But as spiritually mature people we begin to learn,, in the same way adults learn, that children’s toys aren’t much fun anymore.  And the spiritually mature people will begin to understand that what we have to do now is to live a life that has more meaning than that.  We have to live a life where we can plot out and plan and understand the results.

Copyright © Jetsunma Ahkon Lhamo.  All rights reserved

The Bodhisattva’s Logic

The following is an excerpt from a teaching by Jetsunma Ahkon Lhamo called “The Bodhisattva Ideal”

The posture of a Bodhisattva is misunderstood in our culture.  When a parent raises a child, the parent does not say to the child, “What I’d really like you to do, darling, is to be a great, generous mystic.  I want you to be so generous that you give your life up for others.  I want you to be so generous that you pay no attention to your own welfare or comfort, but instead I would like you to live and die for the benefit of sentient beings.”  Nobody’s mother told them that!  Due to the culture that we are raised in, we are told by our parents, their parents before them, and everything around us that there are certain things that one must do in order to be successful.  One must gain recognition, power, money, ease of living.  These are the things that one must do. But when one enters onto the path and becomes a Bodhisattva, one is faced with an entirely new set of ethics and morals and responsibilities.

This entire process must be understood as an intelligent, logical and reasonable process, simply by virtue of the fact that no matter what we accomplish during the course of this lifetime, other than the impact it has on our own bouquet of habitual tendencies, there is not one piece of what we collect that we can take with us, not one thing.  So here is the Bodhisattva’s intelligence. And it is an intelligence.  It is based on truth.  It is based on fact.  It is something like the intelligence of a person who receives a great deal of money, let’s say, or something precious and, if they’ve never had that before, if they haven’t thought it through, they might say, “Oh now I’ve got, let’s see, I’ve got $10,000 here so I’m going to go out and I’m going to spend that money and have a really good time.  I’ve never had $10,000 before, so I’m just going to go spend it, and I’m going to get all the things that I wanted to get.  Get some of my bills paid up, and I’m going to get a, let’s see, a down payment on a car, and I’ve got some clothes that I have in mind and all these different things. Maybe I’m going to buy a new TV. I’ve got all this laid out.”  A sentient being’s normal reaction to having blessings in their life, or to life itself, is a little bit like that.  I’ve got this thing.  How am I going to spend it?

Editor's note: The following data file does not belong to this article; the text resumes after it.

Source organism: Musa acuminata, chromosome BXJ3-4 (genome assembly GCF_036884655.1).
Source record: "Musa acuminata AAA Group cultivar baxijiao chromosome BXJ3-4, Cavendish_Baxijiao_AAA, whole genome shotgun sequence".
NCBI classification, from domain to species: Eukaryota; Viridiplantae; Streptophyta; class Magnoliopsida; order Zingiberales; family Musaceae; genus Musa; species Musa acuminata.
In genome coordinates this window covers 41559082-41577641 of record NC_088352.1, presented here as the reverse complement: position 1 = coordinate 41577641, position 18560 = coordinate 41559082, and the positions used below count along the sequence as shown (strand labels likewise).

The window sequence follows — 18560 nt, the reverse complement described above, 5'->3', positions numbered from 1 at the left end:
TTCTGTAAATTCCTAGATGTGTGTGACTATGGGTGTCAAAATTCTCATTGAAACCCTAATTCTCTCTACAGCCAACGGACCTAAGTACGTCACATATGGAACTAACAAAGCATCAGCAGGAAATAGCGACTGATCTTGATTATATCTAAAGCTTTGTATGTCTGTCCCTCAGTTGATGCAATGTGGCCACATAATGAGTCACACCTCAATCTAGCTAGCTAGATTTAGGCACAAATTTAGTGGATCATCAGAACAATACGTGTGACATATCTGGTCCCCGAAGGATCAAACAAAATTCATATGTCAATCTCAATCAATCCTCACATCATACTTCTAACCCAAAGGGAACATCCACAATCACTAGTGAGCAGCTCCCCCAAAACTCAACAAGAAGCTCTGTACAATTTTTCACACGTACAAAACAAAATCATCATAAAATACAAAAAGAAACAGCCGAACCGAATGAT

The Bodhisattva thinks very differently.  The Bodhisattva realizes that, according to the Buddha’s teaching, life is like a precious jewel.  When one meets with Dharma, meets with the teacher, and meets with the method by which we can accomplish realization, this life is understood as wealth for sure.  We understand that there is a tremendous gift here.  But how is the gift utilized?  There comes in a completely different kind of logic.

The Bodhisattva realizes that, in the end, all will come to nothing.  If our only gain is on the material realm, in the end all of the effort that we put into self-cherishing and beautifying ourselves, and the ease and comfort of our lives, and the accomplishments on the mental and physical levels of our lives, even those greatly cherished social institutions like vast education,  even that will come to nothing, other than perhaps the discipline of studying.  That habit may be brought into the next rebirth. .But everything that we have learned to love and cherish will come to nothing.

And so the Bodhisattva thinks, therefore, if in samsara, all efforts come to nothing, if all that survives is one’s virtue or lack of virtue, if all that matters in samsara eventually breaks down, then why should I put much effort into these things?  Why should these things be precious to me? Because ultimately they will be lost, they will come to nothing.